- Letter to the Editor
- Open Access
Pain scores and statistical analysis—the conundrum
Ain-Shams Journal of Anesthesiology volume 12, Article number: 35 (2020)
To the Editor,
Documenting pain scores followed by its subsequent comparison and analysis is an essential part of research articles in regional anaesthesia (RA) and pain medicine. Commonly used pain scores are the visual analogue scale (VAS), numerical rating scale (NRS) and verbal rating scale (VRS) (Swift 2015). In paediatric patients, the Face Legs Activity Cry Consolability (FLACC) scale, Wong-Baker’s FACES scale, and Children’s Hospital of Eastern Ontario Pain Scale (CHEOPS) are used (Srouji et al. 2010). For research purposes, pain scores are noted at predetermined intervals and subsequently compared to know if a medication or RA technique in question is better than an established standard of care.
There is skepticism regarding the correct statistical used in the analysis of pain scores. Conventionally, pain scores are considered ordinal data, i.e. categorical data in order. In statistics, ordinal data is considered non-parametric, i.e. data with skewed distribution (Manikandan 2011). For a non-parametric data, median with interquartile range is the preferred central tendency used. Thus, for data which is not normally distributed, i.e. skewed, non-parametric statistical tests are used for statistical analysis. On many occasions, researchers use parametric statistics to analyse and compare non-parametric data, i.e. data which is not distributed normally (Yim et al. 2010). However, researchers are of the opinion that if pain scores are distributed normally, it can be analysed using parametric tests. This can be explained if pain scores are scattered in a narrow range, i.e. between 2 and 4 for the entire duration of analysis as per methodology. Therefore, it is important to analyse data using tests like the Kolmogorov-Smirnov test or Shapiro-Wilk test to determine the distribution of data (Kim 2017). Based on the type of distribution, researchers can apply indicated tests for the analysis of pain scores. This important piece of information is missing in many papers which is very important. Authors should mention in the methods section what kind of data they have gathered (nominal, ordinal, interval, ratio, discrete, continuous). The distribution of data (normal or skewed) should be mentioned along with the name of the test that was used to determine the distribution of data. Based on this, the statistical tests should be employed and should be specifically mentioned what test was used for a particular type of data. If pain scores are parametric in distribution, the t test or analysis of variation (ANOVA) can be used. For skewed distribution tests like Kruskal-Wallis, Wilcoxon rank sum test or Mann-Whitney could be used. Another school of thought mentions that pain scores should be considered as a ratio (Ghasemi and Zahediasl 2012). When used as a ratio, i.e. scores are reduced with an analgesic, this would make the data linear in nature. In such situations, statistical tests should be used based on the distribution of data.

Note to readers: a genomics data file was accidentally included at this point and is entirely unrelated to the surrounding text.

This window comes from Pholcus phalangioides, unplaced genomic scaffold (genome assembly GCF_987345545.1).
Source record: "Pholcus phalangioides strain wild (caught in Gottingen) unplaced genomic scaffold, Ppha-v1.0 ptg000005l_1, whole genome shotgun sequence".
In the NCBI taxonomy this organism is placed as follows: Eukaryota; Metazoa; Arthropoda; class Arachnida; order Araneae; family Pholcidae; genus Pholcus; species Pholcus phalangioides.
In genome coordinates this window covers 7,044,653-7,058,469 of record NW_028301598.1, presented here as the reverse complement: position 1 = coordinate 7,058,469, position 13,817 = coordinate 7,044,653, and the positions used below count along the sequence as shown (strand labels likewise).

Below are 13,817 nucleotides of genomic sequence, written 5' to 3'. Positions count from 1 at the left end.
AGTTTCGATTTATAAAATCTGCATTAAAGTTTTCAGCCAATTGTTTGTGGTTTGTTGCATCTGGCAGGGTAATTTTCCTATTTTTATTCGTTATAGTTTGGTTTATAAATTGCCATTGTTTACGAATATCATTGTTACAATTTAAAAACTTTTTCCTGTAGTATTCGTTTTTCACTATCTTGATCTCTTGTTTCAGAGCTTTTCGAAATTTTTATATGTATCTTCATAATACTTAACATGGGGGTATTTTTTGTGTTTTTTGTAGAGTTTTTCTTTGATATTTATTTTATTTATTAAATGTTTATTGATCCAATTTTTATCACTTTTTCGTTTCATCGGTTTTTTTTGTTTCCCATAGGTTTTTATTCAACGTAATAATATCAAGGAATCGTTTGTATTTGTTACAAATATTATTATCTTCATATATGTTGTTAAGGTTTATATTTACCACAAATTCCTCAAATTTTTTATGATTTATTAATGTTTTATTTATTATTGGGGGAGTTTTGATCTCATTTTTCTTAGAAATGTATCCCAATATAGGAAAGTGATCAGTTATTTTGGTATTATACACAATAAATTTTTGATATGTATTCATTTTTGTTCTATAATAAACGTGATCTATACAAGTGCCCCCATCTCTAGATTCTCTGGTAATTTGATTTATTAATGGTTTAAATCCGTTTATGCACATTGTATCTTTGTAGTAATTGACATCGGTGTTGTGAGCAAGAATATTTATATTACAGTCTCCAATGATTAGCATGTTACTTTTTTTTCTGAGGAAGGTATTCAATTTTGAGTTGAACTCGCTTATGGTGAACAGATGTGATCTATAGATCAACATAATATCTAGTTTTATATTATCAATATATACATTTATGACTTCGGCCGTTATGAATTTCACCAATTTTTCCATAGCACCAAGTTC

When there are repeated measurements of pain scores, i.e. a high score is noted to begin with, rescue analgesic administered as per protocol and pain score is noted, the premise becomes complicated. For such situations, a repeated measure of analysis of variation (RMANOVA) is used. RMANOVA is a non-parametric test which is based on the additional assumption in which the variance differences between repeated measurements are equal over the whole (Lee 2015).
Authors use generalized statements to describe the type of data collected and the tests used for analysis. It is a known fact that clinicians find statistical analysis cumbersome and complicated. The statistical test used should be decided based on how pain scores are defined by the researchers. The researcher also needs to assess if the pain scores are distributed normally or are skewed. Based on this, an appropriate central tendency (mean or median) has to be used. This will decide what statistical test needs to be employed to analyse pain scores in 2 or more groups (Table 1).
To conclude, a biostatistician should be consulted from the beginning for planning and analysing the research so as to avoid the use of incorrect tests leading to flaws in the final draft.
Availability of data and materials
Visual analogue scale
Numerical rating scale
Verbal rating scale
Face Legs Activity Cry Consolability
Children’s Hospital of Eastern Ontario Pain Scale
Analysis of variation
Repeated measures of analysis of variation
Ghasemi A, Zahediasl S (2012) Normality tests for statistical analysis: a guide for non-statisticians. Int J Endocrinol Metab 10:486–489
Kim TK (2017) Practical statistics in pain research. Korean J Pain 30:243–249. https://doi.org/10.3344/kjp.2017.30.4.243
Lee Y (2015) What repeated measures analysis of variances really tells us. Korean J Anesthesiol 68:340–345
Manikandan S (2011) Measures of central tendency: median and mode. J Pharmacol Pharmacother 2:214–215
Srouji R, Ratnapalan S, Schneeweiss S (2010) Pain in children: assessment and nonpharmacological management. Int J Pediatr 2010:474838
Swift A (2015) The importance of assessing pain in adults. Nurs Times 111:12–17
Yim KH, Nahm FS, Han KA, Park SY (2010) Analysis of statistical methods and errors in the articles published in the Korean Journal of Pain. Korean J Pain 23:35–41
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Abhijit S. Nair and Sandeep Diwan declare that they have no competing interests.
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Nair, A.S., Diwan, S. Pain scores and statistical analysis—the conundrum. Ain-Shams J Anesthesiol 12, 35 (2020). https://doi.org/10.1186/s42077-020-00085-8